post-apocalyptic-crock-potThrough the use of sensors, networks and data collection, the Internet of Things is meant to make everyday practices and infrastructures more efficient and “sustainable.” Yet these digital technologies also generate new material and environmental effects, particularly through increasing amounts of electronic waste. After first addressing emerging developments within the Internet of Things, this chapter proposes the adoption of a strategy for “re-thingifying” the Internet of Things. Re-thingification would account for the distributed material and environmental effects and relations of the Internet of Things, while attending to the possibilities of things to incite new forms of media theory and practice.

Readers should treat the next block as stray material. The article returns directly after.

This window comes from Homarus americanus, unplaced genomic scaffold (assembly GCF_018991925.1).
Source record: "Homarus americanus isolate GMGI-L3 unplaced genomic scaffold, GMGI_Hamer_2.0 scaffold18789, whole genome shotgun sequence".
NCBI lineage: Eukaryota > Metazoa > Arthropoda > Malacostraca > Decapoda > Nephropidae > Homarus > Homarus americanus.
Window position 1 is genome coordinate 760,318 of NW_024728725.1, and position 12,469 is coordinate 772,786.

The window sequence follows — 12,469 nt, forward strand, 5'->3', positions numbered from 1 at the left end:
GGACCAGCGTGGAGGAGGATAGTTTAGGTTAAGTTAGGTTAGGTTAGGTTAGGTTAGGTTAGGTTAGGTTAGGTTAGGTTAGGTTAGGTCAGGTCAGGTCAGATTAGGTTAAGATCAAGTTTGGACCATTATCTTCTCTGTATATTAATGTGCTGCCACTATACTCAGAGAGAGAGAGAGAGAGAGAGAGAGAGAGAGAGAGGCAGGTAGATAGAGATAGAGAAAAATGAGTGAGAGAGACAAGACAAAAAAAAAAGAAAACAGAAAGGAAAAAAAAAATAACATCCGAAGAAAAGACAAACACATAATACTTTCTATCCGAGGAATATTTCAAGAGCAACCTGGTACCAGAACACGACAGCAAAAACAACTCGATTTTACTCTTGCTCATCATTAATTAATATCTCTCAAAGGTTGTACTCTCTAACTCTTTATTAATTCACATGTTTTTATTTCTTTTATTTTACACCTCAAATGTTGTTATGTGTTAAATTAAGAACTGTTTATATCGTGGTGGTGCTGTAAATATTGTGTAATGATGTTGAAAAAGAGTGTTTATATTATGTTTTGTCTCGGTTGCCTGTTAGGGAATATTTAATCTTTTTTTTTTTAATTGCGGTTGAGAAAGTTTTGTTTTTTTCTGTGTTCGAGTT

Published in Sustainable Media: Critical Approaches to Media and Environment, eds. Nicole Starosielski and Janet Walker (New York and London: Routledge, 2016), 180-195.

Originally presented as a keynote presentation for “From Media to Materialities: Mapping the Afterlife of Digital Technologies,” organized by Jennie Olofsson HUMlab, Umeå University, Sweden (20-21 May 2015)